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Feed For Thought: The unsound horse: Is it joint pain or muscle pain? 2013-12-06
With modern veterinary medicine, it is quite easy to get into an inject-a-thon trying to pinpoint the source of your equine’s pain using the common assumption that arthritis is the culprit. But what if it’s actually your horse’s muscles that are causing them pain? Just like in people, horses often suffer from delayed onset muscle soreness (DOMS) which is muscle soreness or stiffness that can occur 1-3 days after the original exertion. While it is a common misconception that DOMS is caused by lactic acid build up in the muscles, it is actually the result of damage to the muscle cell membranes caused by the free radicals (highly reactive compounds that want to combine with everything) left over from the energy generative processes which fuel the working muscles (Schwane et. al. 1983). The open muscle cell will then spill its contents of proteins and enzymes into the surrounding areas resulting in inflammation, limb lameness & reduced performance.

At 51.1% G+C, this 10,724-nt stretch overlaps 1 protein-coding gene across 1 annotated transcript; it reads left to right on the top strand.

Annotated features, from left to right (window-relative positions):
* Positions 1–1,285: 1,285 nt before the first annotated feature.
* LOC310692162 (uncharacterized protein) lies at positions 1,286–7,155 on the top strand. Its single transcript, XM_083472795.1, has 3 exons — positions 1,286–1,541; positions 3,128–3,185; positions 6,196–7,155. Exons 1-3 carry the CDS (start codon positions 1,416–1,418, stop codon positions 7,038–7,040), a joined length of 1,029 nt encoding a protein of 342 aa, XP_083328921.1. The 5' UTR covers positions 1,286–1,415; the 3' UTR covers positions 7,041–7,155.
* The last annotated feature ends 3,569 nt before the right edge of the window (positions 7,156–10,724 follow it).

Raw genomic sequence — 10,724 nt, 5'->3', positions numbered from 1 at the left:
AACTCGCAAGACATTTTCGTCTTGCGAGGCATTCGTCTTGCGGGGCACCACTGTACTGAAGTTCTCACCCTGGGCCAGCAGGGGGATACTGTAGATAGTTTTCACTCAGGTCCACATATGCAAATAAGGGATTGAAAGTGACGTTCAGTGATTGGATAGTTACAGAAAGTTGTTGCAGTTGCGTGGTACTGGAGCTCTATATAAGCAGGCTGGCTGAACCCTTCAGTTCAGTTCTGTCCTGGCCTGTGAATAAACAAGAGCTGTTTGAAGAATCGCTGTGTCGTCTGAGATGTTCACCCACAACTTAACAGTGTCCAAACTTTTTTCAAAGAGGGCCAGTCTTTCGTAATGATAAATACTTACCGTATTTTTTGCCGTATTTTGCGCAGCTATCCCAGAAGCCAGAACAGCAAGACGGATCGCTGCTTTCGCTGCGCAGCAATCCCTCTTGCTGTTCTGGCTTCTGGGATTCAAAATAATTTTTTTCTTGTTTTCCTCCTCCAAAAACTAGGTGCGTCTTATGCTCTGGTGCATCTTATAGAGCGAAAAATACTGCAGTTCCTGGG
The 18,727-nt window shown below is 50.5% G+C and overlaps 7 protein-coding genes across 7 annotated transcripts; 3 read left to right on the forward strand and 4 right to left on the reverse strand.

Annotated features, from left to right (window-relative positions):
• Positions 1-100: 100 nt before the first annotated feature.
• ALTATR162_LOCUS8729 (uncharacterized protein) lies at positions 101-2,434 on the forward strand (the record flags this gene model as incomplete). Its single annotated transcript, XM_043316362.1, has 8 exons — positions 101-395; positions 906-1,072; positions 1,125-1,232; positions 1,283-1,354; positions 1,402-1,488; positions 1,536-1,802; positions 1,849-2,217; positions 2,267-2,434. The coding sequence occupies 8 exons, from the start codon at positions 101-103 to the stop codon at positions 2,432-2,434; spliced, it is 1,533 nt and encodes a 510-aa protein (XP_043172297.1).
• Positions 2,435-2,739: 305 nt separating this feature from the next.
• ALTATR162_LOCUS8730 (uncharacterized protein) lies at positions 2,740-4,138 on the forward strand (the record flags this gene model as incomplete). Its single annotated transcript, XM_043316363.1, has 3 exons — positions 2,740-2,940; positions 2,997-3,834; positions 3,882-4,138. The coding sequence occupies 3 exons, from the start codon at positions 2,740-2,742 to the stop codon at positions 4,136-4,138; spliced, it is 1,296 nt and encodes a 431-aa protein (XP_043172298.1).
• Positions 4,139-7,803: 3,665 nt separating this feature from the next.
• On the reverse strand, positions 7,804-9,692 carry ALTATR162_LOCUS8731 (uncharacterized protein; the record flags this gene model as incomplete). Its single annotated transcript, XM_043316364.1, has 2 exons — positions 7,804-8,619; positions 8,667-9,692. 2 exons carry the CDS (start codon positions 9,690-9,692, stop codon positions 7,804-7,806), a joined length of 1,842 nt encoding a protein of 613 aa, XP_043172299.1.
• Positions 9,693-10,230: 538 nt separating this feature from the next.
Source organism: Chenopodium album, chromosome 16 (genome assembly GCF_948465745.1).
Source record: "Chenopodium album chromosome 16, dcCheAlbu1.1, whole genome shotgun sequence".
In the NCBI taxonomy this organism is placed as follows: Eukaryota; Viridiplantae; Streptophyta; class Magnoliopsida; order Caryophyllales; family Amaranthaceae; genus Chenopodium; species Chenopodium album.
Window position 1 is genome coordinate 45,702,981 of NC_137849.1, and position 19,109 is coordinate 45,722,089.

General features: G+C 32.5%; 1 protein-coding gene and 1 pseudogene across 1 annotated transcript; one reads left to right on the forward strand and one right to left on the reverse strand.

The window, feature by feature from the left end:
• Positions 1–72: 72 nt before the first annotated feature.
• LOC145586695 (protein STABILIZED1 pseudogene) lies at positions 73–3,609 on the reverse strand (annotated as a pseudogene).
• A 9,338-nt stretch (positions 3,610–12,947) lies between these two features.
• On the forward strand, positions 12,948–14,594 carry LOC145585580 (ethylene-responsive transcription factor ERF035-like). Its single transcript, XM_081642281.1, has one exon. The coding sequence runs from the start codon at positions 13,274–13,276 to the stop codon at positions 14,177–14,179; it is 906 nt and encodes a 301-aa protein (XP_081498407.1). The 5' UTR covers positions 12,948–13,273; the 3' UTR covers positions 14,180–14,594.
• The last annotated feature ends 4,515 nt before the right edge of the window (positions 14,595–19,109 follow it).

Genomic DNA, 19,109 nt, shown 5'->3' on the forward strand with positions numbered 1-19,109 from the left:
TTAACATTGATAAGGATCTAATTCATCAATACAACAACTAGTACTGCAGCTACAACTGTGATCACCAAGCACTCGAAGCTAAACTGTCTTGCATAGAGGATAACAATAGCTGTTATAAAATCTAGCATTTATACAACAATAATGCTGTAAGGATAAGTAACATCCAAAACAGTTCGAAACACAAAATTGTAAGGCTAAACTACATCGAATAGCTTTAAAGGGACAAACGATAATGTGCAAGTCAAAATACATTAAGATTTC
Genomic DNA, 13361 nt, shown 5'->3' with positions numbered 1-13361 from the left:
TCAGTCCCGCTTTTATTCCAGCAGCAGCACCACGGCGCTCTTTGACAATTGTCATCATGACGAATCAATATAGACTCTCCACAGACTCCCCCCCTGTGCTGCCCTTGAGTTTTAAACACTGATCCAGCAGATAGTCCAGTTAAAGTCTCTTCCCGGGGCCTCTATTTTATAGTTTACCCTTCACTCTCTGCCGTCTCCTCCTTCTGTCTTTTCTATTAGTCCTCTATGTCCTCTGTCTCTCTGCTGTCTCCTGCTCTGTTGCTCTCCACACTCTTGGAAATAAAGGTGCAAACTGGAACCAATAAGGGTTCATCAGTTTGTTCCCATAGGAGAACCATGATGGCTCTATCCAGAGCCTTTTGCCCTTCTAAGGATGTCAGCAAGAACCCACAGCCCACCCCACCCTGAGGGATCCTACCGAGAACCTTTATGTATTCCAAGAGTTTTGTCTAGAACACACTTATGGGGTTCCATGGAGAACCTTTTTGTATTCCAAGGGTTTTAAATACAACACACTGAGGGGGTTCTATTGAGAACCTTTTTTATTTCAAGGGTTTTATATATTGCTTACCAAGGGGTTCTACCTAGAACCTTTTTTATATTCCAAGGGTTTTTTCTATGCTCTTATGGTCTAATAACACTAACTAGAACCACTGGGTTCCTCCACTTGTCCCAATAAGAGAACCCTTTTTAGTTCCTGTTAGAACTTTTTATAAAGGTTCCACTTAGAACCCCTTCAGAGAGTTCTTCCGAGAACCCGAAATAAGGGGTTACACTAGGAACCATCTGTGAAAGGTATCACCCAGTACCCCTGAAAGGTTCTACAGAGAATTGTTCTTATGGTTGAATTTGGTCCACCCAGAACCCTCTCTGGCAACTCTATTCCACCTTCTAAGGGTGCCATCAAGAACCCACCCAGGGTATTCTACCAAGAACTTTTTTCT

Feed For Thought: NSCS: Why are they important? What are they? 2013-11-27
In the last ten years, nonstructural carbohydrates have gone from something described in a handful of scientifi c articles to one of the most talked about aspects of equine nutrition. Nonstructural carbohydrates or NSCs are the summation of simple sugars, starches, and fructans within a feedstuff and are often expressed as a percentage of the total dry matter of the feedstuff in question (Hall 2003). Sugars & starches are the readily available energy sources found in a variety of grains & forages while fructans are chains of the simple sugar fructose that are produced by coolseason grasses, such as timothy or orchard grass, when under stress & can be used as potent prebiotic additive in minute quantities in the form of fructooligosaccharies (FOS).
Feed For Thought: the problem with alfalfa-grass blends in baled hay. What’s the problem? 2013-11-25
Too often people will swear up & down that alfalfa is a major cause of laminitis in horses. While any high calorie component in a horse’s diet can contribute to equine metabolic syndrome (EMS), that lush, green alfalfa is not the high sugar culprit; instead, it’s the grass hay in your alfalfa-grass blend hay.